A Baker’s Dozen Things You Should Know About Tim Keefe

Tim Keefe as a Giant

1. Tim Keefe was born New Year’s Day 1857 in Cambridge, Massachusetts, the same town as his contemporary rival John Clarkson.

2. His Major League debut was in 1880 at Troy (New York). He pitched in 12 games, won six, and won the ERA title with a record low 0.86 and an ERA+ of 293.

3. When Troy folded after the 1882 season he moved to New York of the American Association where he pitched for two seasons, including the 1884 pennant winning campaign. In the first postseason play between Major League teams, he was 0-2 as his team lost to Providence in three games.

4. Between 1885 and 1889 he played for the New York Giants leading them to a pair of pennants and postseason triumphs in 1888 and 1889. He was 4-1 in the two postseasons.

5. He was the brother-in-law of John Montgomery Ward (they married sisters), head of the Brotherhood of Professional Base Ball Players, the first sports union. Keefe supported the Brotherhood and took his services to the Player’s League in 1890.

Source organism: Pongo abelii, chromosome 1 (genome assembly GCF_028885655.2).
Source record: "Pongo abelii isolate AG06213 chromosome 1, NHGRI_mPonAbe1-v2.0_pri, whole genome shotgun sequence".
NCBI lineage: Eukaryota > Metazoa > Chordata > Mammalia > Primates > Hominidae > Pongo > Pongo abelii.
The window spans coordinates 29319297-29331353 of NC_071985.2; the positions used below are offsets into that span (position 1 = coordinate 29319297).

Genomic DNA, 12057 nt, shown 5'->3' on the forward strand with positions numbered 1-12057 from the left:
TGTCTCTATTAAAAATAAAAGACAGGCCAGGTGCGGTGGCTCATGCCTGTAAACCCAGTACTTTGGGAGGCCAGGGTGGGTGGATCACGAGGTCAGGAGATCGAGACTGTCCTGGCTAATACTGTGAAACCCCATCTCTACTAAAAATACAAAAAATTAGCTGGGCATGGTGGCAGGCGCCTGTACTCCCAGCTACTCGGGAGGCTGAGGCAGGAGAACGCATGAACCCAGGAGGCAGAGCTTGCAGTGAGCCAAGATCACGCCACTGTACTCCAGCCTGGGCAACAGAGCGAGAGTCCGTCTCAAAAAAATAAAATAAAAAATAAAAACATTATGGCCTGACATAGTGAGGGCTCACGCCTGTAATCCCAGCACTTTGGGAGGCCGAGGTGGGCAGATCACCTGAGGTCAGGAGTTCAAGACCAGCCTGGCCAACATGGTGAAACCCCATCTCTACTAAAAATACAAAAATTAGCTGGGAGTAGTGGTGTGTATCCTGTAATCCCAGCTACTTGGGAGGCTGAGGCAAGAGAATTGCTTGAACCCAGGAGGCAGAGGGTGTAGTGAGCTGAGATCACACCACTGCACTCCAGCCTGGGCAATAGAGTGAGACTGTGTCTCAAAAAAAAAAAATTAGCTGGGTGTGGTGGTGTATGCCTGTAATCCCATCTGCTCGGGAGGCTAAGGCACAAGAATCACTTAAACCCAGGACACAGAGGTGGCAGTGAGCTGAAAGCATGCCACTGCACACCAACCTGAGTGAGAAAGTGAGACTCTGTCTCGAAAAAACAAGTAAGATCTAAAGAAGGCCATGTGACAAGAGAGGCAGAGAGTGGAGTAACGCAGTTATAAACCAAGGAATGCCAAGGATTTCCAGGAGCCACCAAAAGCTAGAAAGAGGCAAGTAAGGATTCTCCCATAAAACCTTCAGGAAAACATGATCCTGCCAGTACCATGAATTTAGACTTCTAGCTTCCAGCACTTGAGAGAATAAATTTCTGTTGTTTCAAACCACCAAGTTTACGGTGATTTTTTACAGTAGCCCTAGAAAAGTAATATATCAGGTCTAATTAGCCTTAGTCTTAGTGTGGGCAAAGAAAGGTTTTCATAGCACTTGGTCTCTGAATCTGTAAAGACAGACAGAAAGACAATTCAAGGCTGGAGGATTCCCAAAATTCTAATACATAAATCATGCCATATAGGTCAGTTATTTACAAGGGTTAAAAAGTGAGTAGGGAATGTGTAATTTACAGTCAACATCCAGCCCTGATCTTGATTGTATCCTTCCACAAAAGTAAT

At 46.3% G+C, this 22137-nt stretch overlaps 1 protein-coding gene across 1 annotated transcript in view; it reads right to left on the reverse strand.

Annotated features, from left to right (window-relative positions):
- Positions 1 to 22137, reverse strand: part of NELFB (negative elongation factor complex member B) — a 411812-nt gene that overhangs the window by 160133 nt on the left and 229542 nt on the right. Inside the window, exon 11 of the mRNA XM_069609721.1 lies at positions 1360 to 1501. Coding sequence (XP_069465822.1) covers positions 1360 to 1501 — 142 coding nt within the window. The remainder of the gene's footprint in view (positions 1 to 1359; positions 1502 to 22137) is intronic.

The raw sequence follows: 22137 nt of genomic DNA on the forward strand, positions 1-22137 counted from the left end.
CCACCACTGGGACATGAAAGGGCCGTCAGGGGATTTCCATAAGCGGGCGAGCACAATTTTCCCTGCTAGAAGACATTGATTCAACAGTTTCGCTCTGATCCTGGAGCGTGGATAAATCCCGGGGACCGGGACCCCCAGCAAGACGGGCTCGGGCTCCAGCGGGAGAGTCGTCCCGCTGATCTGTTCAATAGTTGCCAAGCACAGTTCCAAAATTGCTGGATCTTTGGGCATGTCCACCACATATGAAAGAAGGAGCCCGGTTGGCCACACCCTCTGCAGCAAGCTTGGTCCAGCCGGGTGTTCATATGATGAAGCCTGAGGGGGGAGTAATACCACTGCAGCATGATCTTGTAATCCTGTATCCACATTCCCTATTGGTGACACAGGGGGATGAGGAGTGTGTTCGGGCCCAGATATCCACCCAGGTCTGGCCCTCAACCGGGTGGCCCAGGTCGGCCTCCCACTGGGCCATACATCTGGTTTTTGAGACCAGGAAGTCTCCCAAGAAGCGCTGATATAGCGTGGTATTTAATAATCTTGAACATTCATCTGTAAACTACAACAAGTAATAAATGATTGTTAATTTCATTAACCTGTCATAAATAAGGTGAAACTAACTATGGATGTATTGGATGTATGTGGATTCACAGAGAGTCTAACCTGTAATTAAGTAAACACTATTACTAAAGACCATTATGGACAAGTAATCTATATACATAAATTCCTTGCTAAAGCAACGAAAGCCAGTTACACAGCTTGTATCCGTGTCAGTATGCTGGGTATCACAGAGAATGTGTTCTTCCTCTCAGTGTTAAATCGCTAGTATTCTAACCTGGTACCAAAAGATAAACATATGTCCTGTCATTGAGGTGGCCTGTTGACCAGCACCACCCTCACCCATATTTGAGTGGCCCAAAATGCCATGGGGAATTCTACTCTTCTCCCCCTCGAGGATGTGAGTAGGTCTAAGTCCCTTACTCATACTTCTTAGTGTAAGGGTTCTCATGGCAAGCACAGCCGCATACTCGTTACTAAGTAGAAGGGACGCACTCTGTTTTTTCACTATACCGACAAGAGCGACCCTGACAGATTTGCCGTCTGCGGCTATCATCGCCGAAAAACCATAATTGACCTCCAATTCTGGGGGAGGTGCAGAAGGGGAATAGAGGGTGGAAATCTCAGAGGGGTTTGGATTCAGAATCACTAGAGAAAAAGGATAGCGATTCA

6. With the folding of the Player’s League in 1891 he went back to the Giants, did poorly and was traded to Philadelphia.

7. He stayed in Philly through 1893 and the transition to a pitching distance of 60′ 6″. At was 36 and with a new set of pitching regulations, he finished 10-7 with a 4.40 ERA and retired at the end of the season.

8. His Triple Crown season was 1888. He went 35-12 (.745 winning percentage), had an ERA of 1.74 (ERA+156), and stuck out 335 men (while walking 90). He also led the National League with eight shutouts. And we should remember that the pitching distance at the time was 50′ and there was no mound.

9. For his career he was 342-225 with an ERA of 2.63 (ERA+126). He had 2564 strikeouts, 1233 walks, gave up 4438 hits, and 1474 earned runs in 5050 innings pitched. At his retirement the 342 wins was second only to Pud Galvin.

10. He is  credited with inventing the change-up in 1883. I’m not sure that’s true because it implies no one changed speeds prior to 1883. My guess is he figured out how to throw both his fastball and a slower pitch with the same arm motion. That’s strictly a guess.

11. After retirement he umped a little then coached at Harvard, at Princeton, and at Tufts University.

12. He died in 1933 in Cambridge and is buried in the same cemetery as Clarkson.

13. He was elected to the Hall of Fame in 1964, 31 years after his death.

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